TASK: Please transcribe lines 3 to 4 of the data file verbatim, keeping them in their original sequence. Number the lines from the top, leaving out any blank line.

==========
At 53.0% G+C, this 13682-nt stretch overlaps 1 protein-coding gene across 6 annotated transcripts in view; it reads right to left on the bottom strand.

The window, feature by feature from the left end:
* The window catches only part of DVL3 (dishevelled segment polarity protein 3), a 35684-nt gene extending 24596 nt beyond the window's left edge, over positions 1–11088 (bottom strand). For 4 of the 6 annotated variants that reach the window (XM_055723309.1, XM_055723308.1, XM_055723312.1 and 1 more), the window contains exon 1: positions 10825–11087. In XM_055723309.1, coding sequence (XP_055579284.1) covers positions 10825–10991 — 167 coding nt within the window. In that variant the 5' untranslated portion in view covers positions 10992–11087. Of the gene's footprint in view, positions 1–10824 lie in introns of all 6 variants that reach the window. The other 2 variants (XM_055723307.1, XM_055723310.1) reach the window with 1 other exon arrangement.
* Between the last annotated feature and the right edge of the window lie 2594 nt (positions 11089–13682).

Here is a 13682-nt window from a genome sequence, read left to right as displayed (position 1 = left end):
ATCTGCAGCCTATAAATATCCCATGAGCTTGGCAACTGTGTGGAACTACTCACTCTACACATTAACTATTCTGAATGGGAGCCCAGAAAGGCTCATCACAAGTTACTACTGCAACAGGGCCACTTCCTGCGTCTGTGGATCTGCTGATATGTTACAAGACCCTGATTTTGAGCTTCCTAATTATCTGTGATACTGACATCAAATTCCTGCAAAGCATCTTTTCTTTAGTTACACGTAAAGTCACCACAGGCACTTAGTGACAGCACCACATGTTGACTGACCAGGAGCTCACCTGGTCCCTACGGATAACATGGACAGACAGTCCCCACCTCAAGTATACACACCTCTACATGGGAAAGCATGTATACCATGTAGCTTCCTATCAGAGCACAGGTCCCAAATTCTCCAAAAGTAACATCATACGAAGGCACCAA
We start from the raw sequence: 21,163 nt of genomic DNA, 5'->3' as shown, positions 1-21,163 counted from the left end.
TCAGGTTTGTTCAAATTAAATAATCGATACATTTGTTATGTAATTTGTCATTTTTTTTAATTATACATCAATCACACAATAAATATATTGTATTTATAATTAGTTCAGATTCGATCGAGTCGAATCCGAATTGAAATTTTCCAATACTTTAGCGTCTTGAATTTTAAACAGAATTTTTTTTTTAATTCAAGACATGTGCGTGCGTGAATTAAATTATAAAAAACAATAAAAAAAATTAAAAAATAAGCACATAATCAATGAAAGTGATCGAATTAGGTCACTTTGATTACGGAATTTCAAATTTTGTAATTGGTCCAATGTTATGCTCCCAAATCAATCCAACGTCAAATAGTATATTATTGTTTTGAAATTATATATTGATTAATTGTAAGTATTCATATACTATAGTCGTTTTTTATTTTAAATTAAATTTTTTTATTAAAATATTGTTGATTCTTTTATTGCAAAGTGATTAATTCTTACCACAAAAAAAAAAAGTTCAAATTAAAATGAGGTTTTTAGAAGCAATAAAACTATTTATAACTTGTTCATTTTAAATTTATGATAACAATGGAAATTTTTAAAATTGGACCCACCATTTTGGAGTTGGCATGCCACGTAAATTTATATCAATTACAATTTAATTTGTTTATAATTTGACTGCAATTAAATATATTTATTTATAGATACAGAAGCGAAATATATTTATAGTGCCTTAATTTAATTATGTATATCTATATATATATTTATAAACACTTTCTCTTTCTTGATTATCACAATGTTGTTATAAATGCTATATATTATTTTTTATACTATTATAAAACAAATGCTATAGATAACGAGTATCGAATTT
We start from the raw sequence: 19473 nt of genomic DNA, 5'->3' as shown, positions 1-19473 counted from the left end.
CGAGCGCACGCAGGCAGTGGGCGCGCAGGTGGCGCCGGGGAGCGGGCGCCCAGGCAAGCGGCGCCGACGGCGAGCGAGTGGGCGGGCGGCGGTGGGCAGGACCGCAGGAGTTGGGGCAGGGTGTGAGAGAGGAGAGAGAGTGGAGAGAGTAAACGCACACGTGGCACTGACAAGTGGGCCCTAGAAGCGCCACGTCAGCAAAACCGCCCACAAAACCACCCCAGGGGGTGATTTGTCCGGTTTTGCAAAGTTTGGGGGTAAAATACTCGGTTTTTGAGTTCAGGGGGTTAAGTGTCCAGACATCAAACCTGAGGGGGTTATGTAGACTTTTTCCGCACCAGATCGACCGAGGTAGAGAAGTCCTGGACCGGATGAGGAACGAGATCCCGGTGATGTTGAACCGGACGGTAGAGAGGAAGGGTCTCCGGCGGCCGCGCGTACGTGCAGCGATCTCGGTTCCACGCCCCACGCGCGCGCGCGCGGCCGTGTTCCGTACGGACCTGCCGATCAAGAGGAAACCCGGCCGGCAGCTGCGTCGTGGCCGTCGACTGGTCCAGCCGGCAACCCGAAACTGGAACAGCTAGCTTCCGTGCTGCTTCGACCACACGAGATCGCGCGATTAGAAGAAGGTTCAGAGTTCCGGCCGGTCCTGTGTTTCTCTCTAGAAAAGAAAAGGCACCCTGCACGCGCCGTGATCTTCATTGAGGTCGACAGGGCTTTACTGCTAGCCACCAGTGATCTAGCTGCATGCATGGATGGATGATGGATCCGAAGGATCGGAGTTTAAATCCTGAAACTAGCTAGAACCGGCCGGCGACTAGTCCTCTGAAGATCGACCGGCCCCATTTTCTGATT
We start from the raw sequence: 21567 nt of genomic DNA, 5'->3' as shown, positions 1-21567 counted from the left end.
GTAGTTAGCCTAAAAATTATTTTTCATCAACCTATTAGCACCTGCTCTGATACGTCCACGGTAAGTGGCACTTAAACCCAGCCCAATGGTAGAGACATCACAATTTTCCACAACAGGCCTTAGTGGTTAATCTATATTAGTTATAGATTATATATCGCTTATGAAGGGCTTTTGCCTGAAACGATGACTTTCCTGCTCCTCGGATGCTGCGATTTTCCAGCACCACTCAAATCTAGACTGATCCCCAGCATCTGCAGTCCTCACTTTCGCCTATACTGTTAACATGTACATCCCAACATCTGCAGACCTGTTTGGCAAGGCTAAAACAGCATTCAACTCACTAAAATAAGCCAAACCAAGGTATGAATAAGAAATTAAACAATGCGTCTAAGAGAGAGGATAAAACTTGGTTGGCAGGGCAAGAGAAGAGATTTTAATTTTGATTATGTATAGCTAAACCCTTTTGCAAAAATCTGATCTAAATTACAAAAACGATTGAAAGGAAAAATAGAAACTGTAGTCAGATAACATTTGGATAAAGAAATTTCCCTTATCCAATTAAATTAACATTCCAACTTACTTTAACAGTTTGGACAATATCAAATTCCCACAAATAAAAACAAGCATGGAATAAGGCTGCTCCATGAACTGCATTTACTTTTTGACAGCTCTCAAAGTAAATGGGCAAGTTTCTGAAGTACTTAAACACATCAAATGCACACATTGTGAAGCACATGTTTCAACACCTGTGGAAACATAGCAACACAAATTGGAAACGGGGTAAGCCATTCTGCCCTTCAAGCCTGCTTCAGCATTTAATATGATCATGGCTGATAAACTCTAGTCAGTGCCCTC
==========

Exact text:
* The window catches only part of DVL3 (dishevelled segment polarity protein 3), a 35684-nt gene extending 24596 nt beyond the window's left edge, over positions 1–11088 (bottom strand). For 4 of the 6 annotated variants that reach the window (XM_055723309.1, XM_055723308.1, XM_055723312.1 and 1 more), the window contains exon 1: positions 10825–11087. In XM_055723309.1, coding sequence (XP_055579284.1) covers positions 10825–10991 — 167 coding nt within the window. In that variant the 5' untranslated portion in view covers positions 10992–11087. Of the gene's footprint in view, positions 1–10824 lie in introns of all 6 variants that reach the window. The other 2 variants (XM_055723307.1, XM_055723310.1) reach the window with 1 other exon arrangement.
* Between the last annotated feature and the right edge of the window lie 2594 nt (positions 11089–13682).